17 Dalry Road, Edinburgh
Telephone: 0131-337 5828
Food: Ubiquitous Indian selection, with a better than
average emphasis on fish dishes, such as pungash, and boat,
flown in from the Sylhet region of Bangladesh.
Wine: Comprehensive range devised by Cockburns of Leith,
including good value French classics such as Crozes Hermitage
of some pedigree.
Ambience: Slightly weary stab at the last days of the
Raj, with languidly swirling ceiling fan, floating candles and
wooden-slatted venetian blinds along one
including wine and coffee
INDIAN restaurants come and go more frequently than the 33 bus.
So it takes a certain determination and staying power to gain a
permanent place in the hearts and minds of Edinburgh
curryholics. The Verandah, opened by Wali Udin in 1981, has
donejustthat. It may still be clinging stoically to the same
wooden venetian blinds, circling ceiling fan, rattan-backed
chairs and the, by now, somewhat jaded photographs of waiters
alongside Clint Eastwood, Jmran Khan and Cliff, but the
standard of food served is enduring. (A further judgment on
that is the fact there was only one table unoccupied.)
We settled down to a Bangladeshi banquet that started with
butterfly king prawns fried in butter and served with spices,
and mach kebab, which is diced haddock cooked with garlic,
ginger and coriander.
Next up, with a bottle of Crozes Hermitage 2000 Domaine de
Champs Morel close at hand, we plumped for mixed tandoori, and
methi gosht, with savoury side
portions of sag aloo,
keema mattar, some rice, a chapati or two and one dessert, the
ubiquitous gulab jamon. The last is home-made cottage cheese
balls deep-fried in syrup and served with cream (if our
dietician is reading this - yes, it is a cholesterol timebomb,
but needs must).
The gorgeouslyfresh mach came in a dark red tempura-style batter
that was feather-light, the fish falling apart on the fork, and the
prawns succulent and huge. Overcooked king prawns can swiftly
become cheugh, but here they were timed to perfection.
There is an expert hand at the tandoor too, with the mixed tandoori
selection holding chicken, lamb tikka kebab, sheek kebab, chicken
tikka and tandoori king prawn, all of it dripping with succulence,
the dark, red torpedo-shaped sheek particularly standing out with
an immense flavour-burst.
The mince lamb mattar dotted with green peas was also a texture
revelation, as was the methi gosht, fall-off-the-bone tender lamb
cooked to a sweetness in that wondrous herb fenugreek.
Endeavour to sample the Verandah nan. The time the tandoor-wallah
gives these unleavened loaves the size of snowshoes is critical and
the smoky, crispy result had.
Starters: Butterly king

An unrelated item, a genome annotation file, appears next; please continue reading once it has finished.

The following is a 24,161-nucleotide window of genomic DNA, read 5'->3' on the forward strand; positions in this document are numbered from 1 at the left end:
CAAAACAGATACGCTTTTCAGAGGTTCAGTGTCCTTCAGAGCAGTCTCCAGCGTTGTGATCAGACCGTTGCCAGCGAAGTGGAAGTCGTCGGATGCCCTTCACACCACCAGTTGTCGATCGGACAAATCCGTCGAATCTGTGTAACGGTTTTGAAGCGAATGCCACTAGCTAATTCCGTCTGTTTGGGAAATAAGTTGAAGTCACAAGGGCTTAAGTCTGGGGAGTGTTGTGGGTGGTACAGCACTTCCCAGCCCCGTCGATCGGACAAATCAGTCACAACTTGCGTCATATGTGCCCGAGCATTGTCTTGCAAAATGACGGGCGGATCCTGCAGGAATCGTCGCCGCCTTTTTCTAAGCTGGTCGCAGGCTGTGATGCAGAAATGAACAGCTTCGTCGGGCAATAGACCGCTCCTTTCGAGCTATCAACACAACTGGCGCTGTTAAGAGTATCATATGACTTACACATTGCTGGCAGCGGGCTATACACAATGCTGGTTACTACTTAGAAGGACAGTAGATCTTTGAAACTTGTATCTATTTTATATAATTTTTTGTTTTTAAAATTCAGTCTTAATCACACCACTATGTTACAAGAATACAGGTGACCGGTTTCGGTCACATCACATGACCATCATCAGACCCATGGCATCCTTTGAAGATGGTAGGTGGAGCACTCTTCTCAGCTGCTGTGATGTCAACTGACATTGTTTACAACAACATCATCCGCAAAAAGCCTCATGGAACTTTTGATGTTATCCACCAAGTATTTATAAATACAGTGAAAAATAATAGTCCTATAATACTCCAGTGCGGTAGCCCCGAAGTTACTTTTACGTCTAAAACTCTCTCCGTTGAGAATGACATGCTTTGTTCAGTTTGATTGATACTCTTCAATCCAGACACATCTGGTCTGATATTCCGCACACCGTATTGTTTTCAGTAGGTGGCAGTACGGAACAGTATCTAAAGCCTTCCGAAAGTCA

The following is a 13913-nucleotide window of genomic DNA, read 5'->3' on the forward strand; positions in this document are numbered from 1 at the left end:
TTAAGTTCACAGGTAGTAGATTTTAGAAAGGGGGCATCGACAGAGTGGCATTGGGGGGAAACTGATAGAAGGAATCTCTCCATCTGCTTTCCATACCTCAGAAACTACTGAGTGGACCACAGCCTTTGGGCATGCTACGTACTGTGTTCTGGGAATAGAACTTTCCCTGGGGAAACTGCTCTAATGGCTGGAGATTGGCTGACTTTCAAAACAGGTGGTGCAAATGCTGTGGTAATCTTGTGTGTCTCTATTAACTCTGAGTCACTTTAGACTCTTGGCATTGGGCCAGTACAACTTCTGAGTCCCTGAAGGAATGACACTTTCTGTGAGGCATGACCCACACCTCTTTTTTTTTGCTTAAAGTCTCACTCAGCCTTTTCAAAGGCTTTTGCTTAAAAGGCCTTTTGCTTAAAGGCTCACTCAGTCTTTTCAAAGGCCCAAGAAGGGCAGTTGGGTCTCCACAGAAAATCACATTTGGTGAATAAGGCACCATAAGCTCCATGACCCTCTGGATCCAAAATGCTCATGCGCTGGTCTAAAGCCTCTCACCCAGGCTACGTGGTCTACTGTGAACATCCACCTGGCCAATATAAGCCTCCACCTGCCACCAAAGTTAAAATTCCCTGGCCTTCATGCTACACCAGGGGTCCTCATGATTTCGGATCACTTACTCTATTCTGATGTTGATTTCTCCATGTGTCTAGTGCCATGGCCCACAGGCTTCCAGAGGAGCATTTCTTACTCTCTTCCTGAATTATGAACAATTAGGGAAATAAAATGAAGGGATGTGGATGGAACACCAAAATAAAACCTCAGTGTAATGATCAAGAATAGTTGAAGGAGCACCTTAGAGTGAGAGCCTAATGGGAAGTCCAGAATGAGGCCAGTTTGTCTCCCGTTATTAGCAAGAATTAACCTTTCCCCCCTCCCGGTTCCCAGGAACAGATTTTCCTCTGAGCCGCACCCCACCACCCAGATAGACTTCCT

prawns, £5.25; mach kebab haddock in batter,
Mains: Mixed tandoori grill, £13.95; methi
gosht lamb with fenugreek, £6.95; side dishes of
sag aloo, £2.95, and keema mattar, £2.95; rice,
Desserts: Gulab jamon, £1.75 Coffee:
Wine: Crozes Hermitage Domaine do Champs Morel,
exceptional flavour. In fact, so
delicious were they, we mentioned it to the manager, one Foysol
Choudhury, who confided through huge grins that one woman
customer makes the pilgrimage to Haymarket every Saturday for a
curry, but she has told them it is their nan she cannot live
The Verandah menu holds all the usual suspects such as pakora,
somosa, lamb pasanda and bhuna, pathia and dhansak. But explore
further and you will discover dishes such as gingery
murgh-e-ada, amer murgh (chicken cooked with mango pulp), kurma
badami made with curd cream, and palok gagor, which is fresh
spinach, carrots and cashew nuts in herbs and spices.
In fact, if you show enthusiasm for the menu, then genial
Choudhury, who works the tables like the consummate pro he is,
shows enthusiasm in return, even going as far as to offer us a
gratis plate of one of the dishes chef Laba makes for the staff
- a tangy, smoky, spicy sardines dish called sadin bhajee, with
a devilish creeping heat that tookthe throat unawares. Spiced
sardines? Believe it.
With more medals and awards to its name than Field Marshal
Gaddafi, the Verandah thrives on consistency on the plate. And
it takes its wine list extremely seriously too.
There is a huge range of liqueurs and spirits arrayed on the
gantry, from mescal
to Royal Mint liqueur, Glayva to Tia Maria and even a bottle of
Campari on an optic, which must say something about the place,
if only to underline its colonial allusions.
Whatever you do, don't mention the Jambos - Choudhury is
Hearts-daft and at the drop of a hat can give regulars a
15-minute dissertation on the subject. Without drawing